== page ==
Genomic sequencing efforts have provided the amino acid sequences of thousands of membrane proteins, but even with all this information, we still understand little about the relationships between sequence, structure, and function in this important class of molecules. Membrane proteins reside in an apolar and anisotropic environment, so it is likely the relationships will differ significantly from those in soluble proteins. In addition to high resolution structural data, a thorough consideration of membrane protein energetics will be required to fully elucidate the molecular determinants of membrane protein stability.
In this thesis, we have focused on the thermodynamics of membrane protein self-association and have explored two systems: the transmembrane (TM) domains of the epidermal growth factor receptors (EGFRs) and the transmembrane β-barrel outer membrane phospholipase A (OMPLA). We find the EGFR TM domains have little propensity to self-associate, despite containing a sequence motif once thought to be sufficient for strong helix-helix interaction. These results suggest the domains do not play a significant role in specifying or stabilizing the EGF receptor complexes.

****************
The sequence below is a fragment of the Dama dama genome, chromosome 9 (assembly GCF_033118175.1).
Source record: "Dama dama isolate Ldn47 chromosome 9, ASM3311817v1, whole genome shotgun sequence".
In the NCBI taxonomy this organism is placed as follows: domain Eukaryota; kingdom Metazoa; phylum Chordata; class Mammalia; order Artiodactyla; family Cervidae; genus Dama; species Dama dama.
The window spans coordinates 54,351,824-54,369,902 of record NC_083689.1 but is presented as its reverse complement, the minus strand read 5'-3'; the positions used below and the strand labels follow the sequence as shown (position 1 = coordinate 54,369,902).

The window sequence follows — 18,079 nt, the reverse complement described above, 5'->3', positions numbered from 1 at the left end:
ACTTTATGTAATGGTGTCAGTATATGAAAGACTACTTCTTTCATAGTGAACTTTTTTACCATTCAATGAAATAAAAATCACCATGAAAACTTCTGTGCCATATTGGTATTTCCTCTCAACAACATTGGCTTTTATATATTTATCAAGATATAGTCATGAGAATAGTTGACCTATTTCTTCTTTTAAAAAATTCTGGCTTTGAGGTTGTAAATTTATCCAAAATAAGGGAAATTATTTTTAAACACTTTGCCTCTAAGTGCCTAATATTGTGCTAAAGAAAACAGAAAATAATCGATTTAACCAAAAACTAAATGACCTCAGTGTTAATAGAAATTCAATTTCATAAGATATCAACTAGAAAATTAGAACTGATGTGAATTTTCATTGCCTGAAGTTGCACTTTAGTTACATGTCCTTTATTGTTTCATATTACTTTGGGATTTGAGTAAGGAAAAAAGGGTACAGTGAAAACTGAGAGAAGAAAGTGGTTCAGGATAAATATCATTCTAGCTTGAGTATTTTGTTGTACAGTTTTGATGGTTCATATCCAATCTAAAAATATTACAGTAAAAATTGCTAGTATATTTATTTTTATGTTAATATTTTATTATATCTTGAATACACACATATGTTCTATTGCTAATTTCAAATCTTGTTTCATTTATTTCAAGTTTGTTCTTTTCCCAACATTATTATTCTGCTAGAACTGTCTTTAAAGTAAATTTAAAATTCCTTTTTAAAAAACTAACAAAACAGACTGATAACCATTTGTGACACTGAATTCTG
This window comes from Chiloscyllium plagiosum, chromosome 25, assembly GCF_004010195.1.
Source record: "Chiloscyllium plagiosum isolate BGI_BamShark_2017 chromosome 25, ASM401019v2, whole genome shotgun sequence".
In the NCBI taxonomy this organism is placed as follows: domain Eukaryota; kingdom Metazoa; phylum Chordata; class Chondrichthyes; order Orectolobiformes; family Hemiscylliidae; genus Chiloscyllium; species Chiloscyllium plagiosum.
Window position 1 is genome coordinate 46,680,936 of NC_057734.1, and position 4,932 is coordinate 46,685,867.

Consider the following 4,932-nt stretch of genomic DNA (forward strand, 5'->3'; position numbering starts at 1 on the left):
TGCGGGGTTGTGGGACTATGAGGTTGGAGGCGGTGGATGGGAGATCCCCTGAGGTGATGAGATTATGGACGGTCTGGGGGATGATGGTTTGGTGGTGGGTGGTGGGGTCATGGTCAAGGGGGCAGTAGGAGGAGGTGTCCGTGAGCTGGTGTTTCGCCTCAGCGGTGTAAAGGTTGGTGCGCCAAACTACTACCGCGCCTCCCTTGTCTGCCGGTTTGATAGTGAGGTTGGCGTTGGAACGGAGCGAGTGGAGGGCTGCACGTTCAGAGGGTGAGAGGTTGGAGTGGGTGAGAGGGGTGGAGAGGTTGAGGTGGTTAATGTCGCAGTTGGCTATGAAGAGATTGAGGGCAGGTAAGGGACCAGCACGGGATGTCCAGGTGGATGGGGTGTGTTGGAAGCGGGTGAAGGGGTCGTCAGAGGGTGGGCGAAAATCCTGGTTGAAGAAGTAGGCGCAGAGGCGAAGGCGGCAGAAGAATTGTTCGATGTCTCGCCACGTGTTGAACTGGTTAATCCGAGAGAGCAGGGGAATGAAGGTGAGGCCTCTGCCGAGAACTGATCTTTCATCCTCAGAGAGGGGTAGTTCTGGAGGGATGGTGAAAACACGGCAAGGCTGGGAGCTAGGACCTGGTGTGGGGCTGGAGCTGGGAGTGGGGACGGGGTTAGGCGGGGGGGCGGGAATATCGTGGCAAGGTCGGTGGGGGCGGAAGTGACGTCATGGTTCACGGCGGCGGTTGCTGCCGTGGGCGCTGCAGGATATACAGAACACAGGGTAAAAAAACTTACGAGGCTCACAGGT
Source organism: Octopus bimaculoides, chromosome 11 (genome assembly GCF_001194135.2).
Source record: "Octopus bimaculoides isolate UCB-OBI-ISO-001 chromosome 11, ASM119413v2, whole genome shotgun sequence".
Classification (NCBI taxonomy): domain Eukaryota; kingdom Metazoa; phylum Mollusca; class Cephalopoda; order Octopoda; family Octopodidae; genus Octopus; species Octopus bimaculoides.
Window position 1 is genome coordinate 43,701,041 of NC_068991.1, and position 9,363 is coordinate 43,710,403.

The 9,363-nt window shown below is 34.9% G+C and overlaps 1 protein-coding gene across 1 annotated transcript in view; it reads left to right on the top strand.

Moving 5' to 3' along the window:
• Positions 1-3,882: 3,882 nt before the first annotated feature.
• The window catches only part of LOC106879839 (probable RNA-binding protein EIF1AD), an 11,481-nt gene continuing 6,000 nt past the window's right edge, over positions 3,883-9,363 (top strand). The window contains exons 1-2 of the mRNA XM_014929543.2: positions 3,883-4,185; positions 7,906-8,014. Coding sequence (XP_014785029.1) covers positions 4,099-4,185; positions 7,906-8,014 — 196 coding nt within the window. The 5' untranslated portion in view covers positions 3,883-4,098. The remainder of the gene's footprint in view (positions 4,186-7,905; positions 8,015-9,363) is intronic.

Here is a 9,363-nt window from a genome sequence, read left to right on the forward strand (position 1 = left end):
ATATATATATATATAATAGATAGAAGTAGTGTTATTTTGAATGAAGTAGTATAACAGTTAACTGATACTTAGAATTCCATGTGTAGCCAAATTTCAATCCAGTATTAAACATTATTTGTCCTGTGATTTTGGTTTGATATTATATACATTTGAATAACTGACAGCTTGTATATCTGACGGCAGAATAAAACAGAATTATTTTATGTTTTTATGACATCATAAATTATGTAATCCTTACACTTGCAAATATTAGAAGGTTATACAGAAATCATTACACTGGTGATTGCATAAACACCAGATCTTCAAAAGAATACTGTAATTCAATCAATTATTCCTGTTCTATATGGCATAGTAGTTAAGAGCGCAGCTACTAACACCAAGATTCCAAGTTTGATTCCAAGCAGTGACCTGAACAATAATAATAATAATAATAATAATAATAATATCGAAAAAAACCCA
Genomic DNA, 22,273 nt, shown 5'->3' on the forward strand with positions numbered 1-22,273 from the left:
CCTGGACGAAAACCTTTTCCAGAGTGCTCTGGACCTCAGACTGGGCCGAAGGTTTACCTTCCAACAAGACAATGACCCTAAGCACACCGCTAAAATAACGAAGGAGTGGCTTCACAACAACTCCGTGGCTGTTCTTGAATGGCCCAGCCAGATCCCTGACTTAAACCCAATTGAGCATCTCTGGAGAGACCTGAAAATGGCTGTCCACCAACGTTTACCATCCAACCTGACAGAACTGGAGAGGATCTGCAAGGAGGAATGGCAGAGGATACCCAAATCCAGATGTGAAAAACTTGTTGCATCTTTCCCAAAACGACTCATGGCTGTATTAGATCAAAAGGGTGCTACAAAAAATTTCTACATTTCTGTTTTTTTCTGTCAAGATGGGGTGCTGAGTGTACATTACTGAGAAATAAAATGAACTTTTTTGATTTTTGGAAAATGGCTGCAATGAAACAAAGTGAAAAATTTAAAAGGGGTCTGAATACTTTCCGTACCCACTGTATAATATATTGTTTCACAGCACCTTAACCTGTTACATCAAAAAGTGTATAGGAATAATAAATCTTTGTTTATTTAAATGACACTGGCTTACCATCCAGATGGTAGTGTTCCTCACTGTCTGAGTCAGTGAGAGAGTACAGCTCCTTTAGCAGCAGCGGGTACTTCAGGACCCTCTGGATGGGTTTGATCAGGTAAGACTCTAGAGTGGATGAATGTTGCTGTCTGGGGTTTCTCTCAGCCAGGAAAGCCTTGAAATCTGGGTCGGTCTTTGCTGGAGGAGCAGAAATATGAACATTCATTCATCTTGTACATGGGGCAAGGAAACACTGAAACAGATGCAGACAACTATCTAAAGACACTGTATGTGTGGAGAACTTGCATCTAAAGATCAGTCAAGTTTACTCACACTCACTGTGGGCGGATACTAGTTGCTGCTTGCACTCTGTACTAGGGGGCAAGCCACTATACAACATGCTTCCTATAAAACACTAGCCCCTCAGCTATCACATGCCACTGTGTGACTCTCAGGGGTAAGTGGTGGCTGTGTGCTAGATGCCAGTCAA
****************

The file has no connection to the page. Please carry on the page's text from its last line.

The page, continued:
Our sedimentation equilibrium analytical ultracentrifugation studies of OMPLA represent the first quantitative study of the self-association of a transmembrane β-barrel and provide a new framework in which to examine the concepts that have emerged from work on helix-helix interactions. We find that interactions with the substrate acyl chain stabilize OMPLA dimerization more significantly than binding of calcium (a required co-factor), consistent with a model in which access to substrate regulates OMPLA activity. Using a series of sulfonyl fluoride inhibitors, we also find an unexpected sigmoidal response in dimer stability as a function of chain length. This result is in contrast to the linear correlation between stability and contact surface found in several helix-helix studies. Further highlighting the context dependence of molecular interactions, we find that an intermolecular hydrogen bond at a highly-conserved glutamine residue contributes surprisingly little to dimer stability. While the crystal structure of an OMPLA dimer was known, many of our results were unanticipated, emphasizing the need for thermodynamic data if we are to identify the molecular interactions and forces that govern membrane protein stability.
|Advisor:||Fleming, Karen G.|
|School:||The Johns Hopkins University|
|School Location:||United States -- Maryland|
|Source:||DAI-B 68/04, Dissertation Abstracts International|
|Keywords:||EGFR, Membrane proteins, Phospholipase A, Self-association, Transmembrane domains|
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